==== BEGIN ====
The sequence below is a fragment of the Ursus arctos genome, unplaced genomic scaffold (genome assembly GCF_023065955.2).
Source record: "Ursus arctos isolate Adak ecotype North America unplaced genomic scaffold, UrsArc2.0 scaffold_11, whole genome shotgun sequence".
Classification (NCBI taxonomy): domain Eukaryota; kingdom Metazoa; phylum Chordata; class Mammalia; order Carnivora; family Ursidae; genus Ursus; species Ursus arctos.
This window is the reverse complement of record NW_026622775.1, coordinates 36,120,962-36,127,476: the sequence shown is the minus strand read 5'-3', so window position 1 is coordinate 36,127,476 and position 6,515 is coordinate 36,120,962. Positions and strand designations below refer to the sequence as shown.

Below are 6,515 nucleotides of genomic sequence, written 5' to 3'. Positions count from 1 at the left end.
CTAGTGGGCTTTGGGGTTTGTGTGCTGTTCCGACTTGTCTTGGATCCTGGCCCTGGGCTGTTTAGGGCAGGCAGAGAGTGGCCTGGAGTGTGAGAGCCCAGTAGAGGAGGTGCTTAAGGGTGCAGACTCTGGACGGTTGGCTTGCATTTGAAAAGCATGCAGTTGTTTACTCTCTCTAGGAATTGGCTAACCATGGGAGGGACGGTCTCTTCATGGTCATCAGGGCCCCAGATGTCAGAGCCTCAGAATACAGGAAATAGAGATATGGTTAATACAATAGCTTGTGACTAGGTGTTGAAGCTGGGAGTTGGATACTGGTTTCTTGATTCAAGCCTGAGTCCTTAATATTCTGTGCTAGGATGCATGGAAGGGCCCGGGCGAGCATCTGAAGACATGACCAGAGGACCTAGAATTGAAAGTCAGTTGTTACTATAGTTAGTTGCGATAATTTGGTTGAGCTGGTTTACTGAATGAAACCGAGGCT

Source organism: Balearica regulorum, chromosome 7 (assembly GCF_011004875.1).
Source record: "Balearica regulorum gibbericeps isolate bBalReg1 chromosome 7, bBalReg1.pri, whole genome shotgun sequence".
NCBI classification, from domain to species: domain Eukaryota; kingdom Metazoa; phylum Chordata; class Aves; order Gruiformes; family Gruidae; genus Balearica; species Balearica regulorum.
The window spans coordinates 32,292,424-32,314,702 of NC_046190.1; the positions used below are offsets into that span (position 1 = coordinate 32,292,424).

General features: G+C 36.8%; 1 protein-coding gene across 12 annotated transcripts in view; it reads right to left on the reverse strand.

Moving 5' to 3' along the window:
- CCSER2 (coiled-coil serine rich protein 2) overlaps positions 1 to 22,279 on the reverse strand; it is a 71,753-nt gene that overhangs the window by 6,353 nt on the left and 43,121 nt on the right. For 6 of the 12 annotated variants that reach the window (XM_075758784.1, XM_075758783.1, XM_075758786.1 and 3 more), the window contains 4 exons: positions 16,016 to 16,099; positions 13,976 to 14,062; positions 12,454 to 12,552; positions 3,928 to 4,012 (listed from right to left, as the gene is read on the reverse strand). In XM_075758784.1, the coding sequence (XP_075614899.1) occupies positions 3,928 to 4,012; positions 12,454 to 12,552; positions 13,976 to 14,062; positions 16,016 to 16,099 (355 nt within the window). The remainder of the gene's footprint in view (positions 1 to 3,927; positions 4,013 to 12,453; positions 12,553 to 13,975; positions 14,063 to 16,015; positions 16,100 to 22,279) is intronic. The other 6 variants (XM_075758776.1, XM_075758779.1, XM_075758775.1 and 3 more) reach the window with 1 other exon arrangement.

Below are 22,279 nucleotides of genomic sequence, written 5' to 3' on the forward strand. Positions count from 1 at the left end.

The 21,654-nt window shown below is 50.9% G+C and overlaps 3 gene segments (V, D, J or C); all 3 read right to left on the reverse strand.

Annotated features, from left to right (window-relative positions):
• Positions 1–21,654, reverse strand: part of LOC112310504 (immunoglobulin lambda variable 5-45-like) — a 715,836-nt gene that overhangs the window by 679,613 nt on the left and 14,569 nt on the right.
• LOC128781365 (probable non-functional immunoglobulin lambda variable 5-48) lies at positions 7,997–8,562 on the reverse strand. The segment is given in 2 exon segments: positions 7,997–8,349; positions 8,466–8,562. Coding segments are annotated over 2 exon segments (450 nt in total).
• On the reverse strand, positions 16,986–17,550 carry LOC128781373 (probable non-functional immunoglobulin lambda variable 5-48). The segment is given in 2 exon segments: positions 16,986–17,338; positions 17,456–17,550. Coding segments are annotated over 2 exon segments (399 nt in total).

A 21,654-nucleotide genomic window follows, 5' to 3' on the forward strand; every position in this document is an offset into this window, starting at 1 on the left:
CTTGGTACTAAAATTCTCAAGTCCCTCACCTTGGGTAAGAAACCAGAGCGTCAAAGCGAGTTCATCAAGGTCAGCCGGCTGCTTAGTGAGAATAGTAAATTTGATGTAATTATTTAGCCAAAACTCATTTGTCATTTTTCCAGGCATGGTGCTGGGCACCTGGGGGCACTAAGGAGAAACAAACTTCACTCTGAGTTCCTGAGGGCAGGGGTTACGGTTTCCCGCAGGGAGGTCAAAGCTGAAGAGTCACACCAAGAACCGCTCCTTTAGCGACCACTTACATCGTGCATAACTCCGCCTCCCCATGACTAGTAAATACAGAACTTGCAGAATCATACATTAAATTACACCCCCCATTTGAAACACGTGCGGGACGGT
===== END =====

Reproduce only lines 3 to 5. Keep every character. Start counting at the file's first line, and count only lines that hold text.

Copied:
Classification (NCBI taxonomy): domain Eukaryota; kingdom Metazoa; phylum Chordata; class Mammalia; order Carnivora; family Ursidae; genus Ursus; species Ursus arctos.
This window is the reverse complement of record NW_026622775.1, coordinates 36,120,962-36,127,476: the sequence shown is the minus strand read 5'-3', so window position 1 is coordinate 36,127,476 and position 6,515 is coordinate 36,120,962. Positions and strand designations below refer to the sequence as shown.

Below are 6,515 nucleotides of genomic sequence, written 5' to 3'. Positions count from 1 at the left end.